For Price – the setting is right
Harare – Thirty years ago, Nick Price teed off at the Firestone Country Club in Arkon, Dublin, Ohio in the United States carrying the baggage of the man who had choked at the British Open, the previous year and with the greatest golfers in the world for company.
The occasion at Muirfield Village was the battle for the World Series of Golf title and all the focus, naturally, was on golf heavyweights like Jack Nicklaus, Tom Watson, Johnny Miller, Raymond Floyd, Hale Irwin and Isao Aoki.
Price, then a 26-year-old making his debut on the US PGA, wasn’t expected to win, his best finish in 17 events in the United States had been a tie for ninth at the Kemper Open, and he was carrying the weight of his spectacular collapse at the British Open the previous year.
The Zimbabwean led by three strokes, in the 1982 British Open at Troon in Scotland, with just six holes to play but a disastrous finish, which saw him go four-over par in those final half-a-dozen holes, handed the Claret Jug to Watson.
But the Price who showed up at Muirfield wasn’t a choker and after impressive rounds of 66, 68, 69 and 67, the Zimbabwean powered to victory and took the title, and US$100 000, beating Nicklaus by four strokes and pushing Watson and company into the shade.
It was a remarkable achievement, his first success on United States soil, and no one captured the significance of his victory, especially against the background of the elite golfers he beat for the title, than Sports Illustrated.
“At the finish, the scoreboard listed a group that might have convened to discuss endorsement fees—until you got to the top,” said the respected magazine.
“You had the feeling that if Price had had time to look that board over, he would have reached for his autograph book.”
The rest, as they say, is history and Price went on to win three Major titles – twice in the US PGA in 1992 and 1994 and once in the British Open in 1994, exactly 12 years after his spectacular collapse at Troon.
Ten years ago, he was inducted into the World Golf Hall Of Fame.
In October, Price will return to Muirfield Village, where his success story on the US PGA began with that sensational triumph over Nicklaus and company exactly 30 years ago, not as a player but for his first role as captain of the international team in the Presidents Cup. No doubt, it’s a special place for Price and holds special memories. They even have his pictures on the walls of the Firestone Country Club.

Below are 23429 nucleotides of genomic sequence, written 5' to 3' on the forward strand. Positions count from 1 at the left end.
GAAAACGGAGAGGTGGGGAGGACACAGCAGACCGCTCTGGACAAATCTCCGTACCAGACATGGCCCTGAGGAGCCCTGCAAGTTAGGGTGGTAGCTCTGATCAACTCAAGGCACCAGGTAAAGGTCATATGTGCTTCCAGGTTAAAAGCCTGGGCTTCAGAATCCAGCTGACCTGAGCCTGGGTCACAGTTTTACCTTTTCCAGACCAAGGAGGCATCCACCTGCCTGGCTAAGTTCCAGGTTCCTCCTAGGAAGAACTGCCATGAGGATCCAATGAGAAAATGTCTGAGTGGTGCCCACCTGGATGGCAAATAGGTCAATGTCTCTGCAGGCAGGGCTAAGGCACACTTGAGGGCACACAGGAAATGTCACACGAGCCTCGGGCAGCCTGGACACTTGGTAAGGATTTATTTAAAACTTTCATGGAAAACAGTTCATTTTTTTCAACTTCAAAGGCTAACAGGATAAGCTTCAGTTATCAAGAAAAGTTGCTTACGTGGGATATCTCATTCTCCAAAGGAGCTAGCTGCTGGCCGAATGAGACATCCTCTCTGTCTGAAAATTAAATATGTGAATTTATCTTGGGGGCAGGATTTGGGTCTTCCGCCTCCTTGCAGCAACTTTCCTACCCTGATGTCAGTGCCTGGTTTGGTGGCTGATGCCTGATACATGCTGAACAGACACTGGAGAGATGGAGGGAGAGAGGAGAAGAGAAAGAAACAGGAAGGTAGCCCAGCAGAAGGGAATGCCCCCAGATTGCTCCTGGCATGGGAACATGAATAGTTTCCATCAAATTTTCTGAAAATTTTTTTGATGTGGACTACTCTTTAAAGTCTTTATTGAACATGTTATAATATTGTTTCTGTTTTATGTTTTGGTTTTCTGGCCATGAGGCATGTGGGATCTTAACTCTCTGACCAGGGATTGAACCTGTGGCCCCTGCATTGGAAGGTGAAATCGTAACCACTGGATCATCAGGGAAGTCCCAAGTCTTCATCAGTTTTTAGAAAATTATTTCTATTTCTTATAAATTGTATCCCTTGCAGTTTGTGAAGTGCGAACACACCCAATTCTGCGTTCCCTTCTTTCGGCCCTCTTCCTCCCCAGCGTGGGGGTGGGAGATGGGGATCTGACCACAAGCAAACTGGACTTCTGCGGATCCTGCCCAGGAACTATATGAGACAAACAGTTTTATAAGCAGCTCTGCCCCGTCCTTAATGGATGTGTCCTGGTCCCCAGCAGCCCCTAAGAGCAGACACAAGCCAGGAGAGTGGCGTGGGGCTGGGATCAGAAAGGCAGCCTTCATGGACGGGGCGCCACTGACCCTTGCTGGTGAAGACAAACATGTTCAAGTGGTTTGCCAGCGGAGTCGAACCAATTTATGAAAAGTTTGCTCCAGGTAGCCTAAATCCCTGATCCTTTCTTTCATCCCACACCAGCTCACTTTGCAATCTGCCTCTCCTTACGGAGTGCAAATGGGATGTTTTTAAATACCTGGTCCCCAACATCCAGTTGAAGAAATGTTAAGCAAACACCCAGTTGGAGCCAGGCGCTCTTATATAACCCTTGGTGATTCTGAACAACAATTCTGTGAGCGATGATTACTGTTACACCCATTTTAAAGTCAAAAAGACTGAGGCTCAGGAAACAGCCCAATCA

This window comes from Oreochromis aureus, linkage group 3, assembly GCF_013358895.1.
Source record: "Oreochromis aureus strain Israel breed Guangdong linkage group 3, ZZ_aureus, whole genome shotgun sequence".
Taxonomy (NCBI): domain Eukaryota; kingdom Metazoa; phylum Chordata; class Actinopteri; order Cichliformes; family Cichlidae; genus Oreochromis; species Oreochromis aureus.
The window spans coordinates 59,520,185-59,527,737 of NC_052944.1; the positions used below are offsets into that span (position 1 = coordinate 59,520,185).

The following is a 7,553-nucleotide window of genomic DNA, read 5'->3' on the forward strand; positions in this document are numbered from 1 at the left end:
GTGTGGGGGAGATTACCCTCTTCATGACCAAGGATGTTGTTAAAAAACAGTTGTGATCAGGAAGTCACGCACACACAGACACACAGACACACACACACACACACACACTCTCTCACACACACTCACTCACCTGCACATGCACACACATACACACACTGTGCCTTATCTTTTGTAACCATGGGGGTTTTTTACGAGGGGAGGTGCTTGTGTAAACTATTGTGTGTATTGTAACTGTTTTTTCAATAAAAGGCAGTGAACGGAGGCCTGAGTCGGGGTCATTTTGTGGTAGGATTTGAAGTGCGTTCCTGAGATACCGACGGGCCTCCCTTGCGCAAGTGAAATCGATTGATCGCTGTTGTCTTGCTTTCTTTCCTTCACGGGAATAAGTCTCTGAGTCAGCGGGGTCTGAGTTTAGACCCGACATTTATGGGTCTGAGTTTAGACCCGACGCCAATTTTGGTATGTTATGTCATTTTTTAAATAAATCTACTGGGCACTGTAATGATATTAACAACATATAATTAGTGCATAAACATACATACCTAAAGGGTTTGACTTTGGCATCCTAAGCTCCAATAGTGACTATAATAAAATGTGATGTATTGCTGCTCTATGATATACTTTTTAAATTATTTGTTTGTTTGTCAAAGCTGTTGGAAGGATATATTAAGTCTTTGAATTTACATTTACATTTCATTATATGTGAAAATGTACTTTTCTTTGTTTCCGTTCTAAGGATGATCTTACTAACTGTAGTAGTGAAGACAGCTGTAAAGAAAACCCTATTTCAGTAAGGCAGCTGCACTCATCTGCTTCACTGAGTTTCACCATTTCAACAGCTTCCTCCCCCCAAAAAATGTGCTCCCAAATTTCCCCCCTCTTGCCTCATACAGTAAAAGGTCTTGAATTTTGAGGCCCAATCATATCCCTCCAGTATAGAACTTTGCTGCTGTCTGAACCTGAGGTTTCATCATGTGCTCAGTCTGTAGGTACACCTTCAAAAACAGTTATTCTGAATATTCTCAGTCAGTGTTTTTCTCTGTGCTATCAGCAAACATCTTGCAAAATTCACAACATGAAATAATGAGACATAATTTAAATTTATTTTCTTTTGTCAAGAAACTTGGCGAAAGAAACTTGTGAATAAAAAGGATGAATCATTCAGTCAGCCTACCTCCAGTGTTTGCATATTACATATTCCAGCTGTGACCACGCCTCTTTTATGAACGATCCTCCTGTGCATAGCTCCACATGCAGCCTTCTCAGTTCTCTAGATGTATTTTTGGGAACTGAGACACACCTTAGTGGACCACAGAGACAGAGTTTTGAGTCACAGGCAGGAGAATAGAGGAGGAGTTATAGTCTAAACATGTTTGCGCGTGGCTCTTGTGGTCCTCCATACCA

“This golf course was so very kind to me,” Price told the 2013 Presidents Cup official website when he arrived at Muirfield Village.
“In 1983, when I won here, what was so significant was the fact it was on the heels of basically throwing the British Open away in 1982, where I played the last six holes rather poorly.
“So, to come here on this stage, and if you have a look who I beat in that last round, it was Nicklaus, Floyd, Aoki, Hale Irwin, the real powerhouses of golf in the early '80s and late '70s at that time.
“So as a 26-year-old, it was quite intimidating to say the least. But it launched my career, started my career here in the US.”
Price will be having his first captaincy role when the Internationals Team, made up of players who aren’t either European or American, take on the United States’ stars in the battle for the Presidents Cup.
Australia’s Adam Scott, who broke his Major chasing duck by winning in the United States this year, leads the Internationals team against a United States team that features the likes of Tiger Woods and Phil Mickelson, winner of the British Open this year.
It is likely, going by the way the rankings are panning out, that the Internationals team will feature a host of South Africans, six of them, and with Price leading the team, it will have a huge Southern African flavour.
Louis Oosthuizen, who is second on the order of merit in the race for the Presidents Cup places, leads the South African contingent which is likely to feature Charl Schwartzel, Ernie Els and Branden Grace.
There will be two places for the captain’s pick.
There are concerns about Oosthuizen’s fitness and it is something that has been nagging Price as he looks ahead for the big contest.
“We really won't know if he's match fit or not until the week before, which being one of the top four or five players that I have on the team, it's a concern,” Price said.
“But for most of us, or me anyway, I said to him, just get healthy first. That's the most important thing. I don't really want him to injure himself further.
“Anything in the torso in the golf swing, as many of you know, can be very painful. But we'll cross that bridge when we get to it, I think.” Points are there still to be won and the US PGA championship on this week is also another avenue and the team will not take real shape until after all the big tournaments going into October.
“We've got a really good team shaping up,” said Price.
“My biggest concern is to get some team spirit and to try and get the guys together as a team before we actually get there, but of course I've only got a month to do that because I choose the team a month before the actual Presidents Cup.
That's going to be quite a daunting task.
“The American team is going to have a lot stronger on paper than our team is going to be. But it's hard to measure the camaraderie and the willpower and the spirit of a team because that can overcome a lot of things.
“So that's one of my prime objectives is to get amongst the guys and to sell them how keen I am and how keen I want them to be on playing in it and to really be a part of it.”
The Americans are favourites, by a distance, after winning the Presidents Cup four years ago and with Woods and company in such very good form. But that’s what they told Nick Price when he arrived at Muirfield Village, 30 years ago, to face Nicklaus and company. How he defied the odds that time, and set himself on the way to success, is a spirit Price wants to instil in his players.